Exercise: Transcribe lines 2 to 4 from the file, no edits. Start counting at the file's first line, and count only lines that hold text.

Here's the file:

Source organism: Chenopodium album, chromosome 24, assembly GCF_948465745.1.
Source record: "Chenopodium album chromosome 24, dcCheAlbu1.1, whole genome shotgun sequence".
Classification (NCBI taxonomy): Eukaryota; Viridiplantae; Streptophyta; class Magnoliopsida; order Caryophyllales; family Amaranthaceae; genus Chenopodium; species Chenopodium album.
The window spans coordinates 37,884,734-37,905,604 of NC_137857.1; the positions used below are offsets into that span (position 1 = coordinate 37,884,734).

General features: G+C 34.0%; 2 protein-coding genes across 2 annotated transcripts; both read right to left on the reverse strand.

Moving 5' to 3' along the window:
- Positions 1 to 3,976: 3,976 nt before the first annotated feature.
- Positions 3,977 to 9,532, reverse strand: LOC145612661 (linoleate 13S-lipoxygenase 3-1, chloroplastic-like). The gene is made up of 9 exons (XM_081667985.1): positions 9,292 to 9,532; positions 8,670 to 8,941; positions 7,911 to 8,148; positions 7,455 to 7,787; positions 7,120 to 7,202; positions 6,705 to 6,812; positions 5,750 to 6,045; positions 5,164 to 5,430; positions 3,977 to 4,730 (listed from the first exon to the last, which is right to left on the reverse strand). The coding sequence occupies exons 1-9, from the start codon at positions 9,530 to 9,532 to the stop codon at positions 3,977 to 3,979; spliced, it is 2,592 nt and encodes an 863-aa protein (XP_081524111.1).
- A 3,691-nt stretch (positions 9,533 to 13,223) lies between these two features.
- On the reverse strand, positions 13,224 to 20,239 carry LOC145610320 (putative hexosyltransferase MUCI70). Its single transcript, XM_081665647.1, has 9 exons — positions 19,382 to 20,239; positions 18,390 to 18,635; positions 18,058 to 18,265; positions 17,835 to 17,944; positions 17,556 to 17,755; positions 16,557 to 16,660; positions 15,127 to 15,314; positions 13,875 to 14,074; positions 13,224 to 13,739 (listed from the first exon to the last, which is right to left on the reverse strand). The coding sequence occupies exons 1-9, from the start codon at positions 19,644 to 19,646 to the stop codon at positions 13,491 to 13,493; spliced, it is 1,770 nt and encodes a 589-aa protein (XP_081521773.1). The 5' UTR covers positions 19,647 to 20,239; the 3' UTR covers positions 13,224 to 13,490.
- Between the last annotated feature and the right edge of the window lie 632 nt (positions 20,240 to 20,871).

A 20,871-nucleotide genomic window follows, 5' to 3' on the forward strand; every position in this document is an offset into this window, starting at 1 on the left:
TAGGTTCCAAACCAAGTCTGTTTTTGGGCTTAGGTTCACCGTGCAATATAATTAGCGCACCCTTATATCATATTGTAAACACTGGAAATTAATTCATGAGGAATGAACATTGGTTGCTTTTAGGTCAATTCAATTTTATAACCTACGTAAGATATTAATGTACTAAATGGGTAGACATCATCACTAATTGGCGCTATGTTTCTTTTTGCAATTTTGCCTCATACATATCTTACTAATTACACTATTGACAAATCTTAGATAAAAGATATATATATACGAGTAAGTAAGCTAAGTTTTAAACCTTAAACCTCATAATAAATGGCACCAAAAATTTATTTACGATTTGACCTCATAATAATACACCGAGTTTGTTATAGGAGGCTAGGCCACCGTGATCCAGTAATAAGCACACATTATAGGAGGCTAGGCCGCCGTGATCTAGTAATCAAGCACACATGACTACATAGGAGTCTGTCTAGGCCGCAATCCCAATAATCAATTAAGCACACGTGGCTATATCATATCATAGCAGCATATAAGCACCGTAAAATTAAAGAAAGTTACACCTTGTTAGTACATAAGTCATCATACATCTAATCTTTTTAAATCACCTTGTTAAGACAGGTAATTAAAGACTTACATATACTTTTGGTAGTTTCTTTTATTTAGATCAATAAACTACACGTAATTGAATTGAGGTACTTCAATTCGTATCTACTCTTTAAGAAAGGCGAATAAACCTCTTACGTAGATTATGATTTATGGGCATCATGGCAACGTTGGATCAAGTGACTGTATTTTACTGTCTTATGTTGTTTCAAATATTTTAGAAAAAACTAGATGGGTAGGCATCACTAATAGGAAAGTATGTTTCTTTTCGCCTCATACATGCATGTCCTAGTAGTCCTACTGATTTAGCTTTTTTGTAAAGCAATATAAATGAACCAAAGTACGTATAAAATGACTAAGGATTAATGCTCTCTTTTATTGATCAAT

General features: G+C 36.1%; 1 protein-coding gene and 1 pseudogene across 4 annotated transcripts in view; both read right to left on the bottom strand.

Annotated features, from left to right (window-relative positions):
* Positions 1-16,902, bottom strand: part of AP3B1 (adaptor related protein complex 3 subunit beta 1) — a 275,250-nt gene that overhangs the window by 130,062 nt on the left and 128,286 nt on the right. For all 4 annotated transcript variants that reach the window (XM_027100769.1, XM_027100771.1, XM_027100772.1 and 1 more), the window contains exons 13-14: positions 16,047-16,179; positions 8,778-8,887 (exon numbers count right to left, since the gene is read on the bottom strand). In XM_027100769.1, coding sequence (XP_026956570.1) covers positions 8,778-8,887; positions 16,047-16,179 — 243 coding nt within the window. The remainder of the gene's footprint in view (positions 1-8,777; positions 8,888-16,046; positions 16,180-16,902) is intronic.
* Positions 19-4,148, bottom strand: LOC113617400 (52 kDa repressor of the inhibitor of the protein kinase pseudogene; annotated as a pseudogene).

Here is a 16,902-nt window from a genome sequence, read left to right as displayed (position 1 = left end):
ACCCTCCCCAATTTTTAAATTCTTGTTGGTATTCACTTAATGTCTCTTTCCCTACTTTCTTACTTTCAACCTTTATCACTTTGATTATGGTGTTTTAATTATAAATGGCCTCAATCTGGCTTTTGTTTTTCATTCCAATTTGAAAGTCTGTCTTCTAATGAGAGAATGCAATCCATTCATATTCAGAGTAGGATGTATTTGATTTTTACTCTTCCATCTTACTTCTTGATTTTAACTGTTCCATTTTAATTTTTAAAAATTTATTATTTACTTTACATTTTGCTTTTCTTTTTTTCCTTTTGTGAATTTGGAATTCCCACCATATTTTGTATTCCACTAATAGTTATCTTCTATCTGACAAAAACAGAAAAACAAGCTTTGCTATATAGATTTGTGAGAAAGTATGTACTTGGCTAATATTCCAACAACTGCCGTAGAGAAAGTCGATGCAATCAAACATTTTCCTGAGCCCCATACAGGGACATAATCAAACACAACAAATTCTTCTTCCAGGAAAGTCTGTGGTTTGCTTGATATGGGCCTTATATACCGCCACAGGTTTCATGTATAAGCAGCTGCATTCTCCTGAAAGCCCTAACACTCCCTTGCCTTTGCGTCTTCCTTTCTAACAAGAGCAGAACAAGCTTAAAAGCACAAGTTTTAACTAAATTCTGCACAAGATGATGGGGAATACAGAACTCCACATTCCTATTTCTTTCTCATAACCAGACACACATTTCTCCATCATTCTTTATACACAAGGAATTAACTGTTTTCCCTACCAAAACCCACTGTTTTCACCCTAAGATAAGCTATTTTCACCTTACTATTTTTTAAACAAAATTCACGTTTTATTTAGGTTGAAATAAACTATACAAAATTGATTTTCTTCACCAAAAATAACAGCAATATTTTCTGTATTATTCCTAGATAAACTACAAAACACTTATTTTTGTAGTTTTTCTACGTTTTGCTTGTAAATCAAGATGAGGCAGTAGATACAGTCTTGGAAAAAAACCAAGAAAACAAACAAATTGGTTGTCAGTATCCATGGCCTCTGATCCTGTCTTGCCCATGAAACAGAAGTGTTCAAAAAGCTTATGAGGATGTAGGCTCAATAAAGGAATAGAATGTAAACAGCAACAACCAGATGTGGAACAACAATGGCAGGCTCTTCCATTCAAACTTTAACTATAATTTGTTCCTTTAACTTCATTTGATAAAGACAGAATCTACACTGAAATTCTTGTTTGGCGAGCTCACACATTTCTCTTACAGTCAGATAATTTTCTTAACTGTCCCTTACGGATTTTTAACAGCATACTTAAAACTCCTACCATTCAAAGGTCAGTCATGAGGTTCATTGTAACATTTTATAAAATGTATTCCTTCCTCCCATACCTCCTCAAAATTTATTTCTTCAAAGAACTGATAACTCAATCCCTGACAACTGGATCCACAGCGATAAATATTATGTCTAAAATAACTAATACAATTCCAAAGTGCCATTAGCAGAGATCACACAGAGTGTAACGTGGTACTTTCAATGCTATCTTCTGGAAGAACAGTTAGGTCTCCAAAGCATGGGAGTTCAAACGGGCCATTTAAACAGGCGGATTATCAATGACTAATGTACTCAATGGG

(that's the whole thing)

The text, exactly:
Source record: "Chenopodium album chromosome 24, dcCheAlbu1.1, whole genome shotgun sequence".
Classification (NCBI taxonomy): Eukaryota; Viridiplantae; Streptophyta; class Magnoliopsida; order Caryophyllales; family Amaranthaceae; genus Chenopodium; species Chenopodium album.
The window spans coordinates 37,884,734-37,905,604 of NC_137857.1; the positions used below are offsets into that span (position 1 = coordinate 37,884,734).